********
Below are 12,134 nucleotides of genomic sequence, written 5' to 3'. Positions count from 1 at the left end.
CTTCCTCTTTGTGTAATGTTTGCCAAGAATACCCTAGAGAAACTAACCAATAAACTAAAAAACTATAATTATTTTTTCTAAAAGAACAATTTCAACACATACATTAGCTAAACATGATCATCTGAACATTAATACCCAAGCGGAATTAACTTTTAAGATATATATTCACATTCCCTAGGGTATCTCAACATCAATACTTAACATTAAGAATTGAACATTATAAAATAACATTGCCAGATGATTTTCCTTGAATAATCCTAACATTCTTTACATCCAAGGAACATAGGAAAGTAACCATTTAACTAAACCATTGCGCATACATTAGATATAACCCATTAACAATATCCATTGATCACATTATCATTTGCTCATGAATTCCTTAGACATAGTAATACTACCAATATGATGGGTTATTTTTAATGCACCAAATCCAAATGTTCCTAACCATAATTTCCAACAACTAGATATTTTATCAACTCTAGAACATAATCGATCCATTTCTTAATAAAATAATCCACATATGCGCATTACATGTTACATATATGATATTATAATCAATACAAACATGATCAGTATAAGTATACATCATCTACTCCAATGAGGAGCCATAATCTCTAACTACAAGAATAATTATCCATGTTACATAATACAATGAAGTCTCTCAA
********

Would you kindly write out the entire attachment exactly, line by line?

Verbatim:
Below are 12,134 nucleotides of genomic sequence, written 5' to 3'. Positions count from 1 at the left end.
CTTCCTCTTTGTGTAATGTTTGCCAAGAATACCCTAGAGAAACTAACCAATAAACTAAAAAACTATAATTATTTTTTCTAAAAGAACAATTTCAACACATACATTAGCTAAACATGATCATCTGAACATTAATACCCAAGCGGAATTAACTTTTAAGATATATATTCACATTCCCTAGGGTATCTCAACATCAATACTTAACATTAAGAATTGAACATTATAAAATAACATTGCCAGATGATTTTCCTTGAATAATCCTAACATTCTTTACATCCAAGGAACATAGGAAAGTAACCATTTAACTAAACCATTGCGCATACATTAGATATAACCCATTAACAATATCCATTGATCACATTATCATTTGCTCATGAATTCCTTAGACATAGTAATACTACCAATATGATGGGTTATTTTTAATGCACCAAATCCAAATGTTCCTAACCATAATTTCCAACAACTAGATATTTTATCAACTCTAGAACATAATCGATCCATTTCTTAATAAAATAATCCACATATGCGCATTACATGTTACATATATGATATTATAATCAATACAAACATGATCAGTATAAGTATACATCATCTACTCCAATGAGGAGCCATAATCTCTAACTACAAGAATAATTATCCATGTTACATAATACAATGAAGTCTCTCAA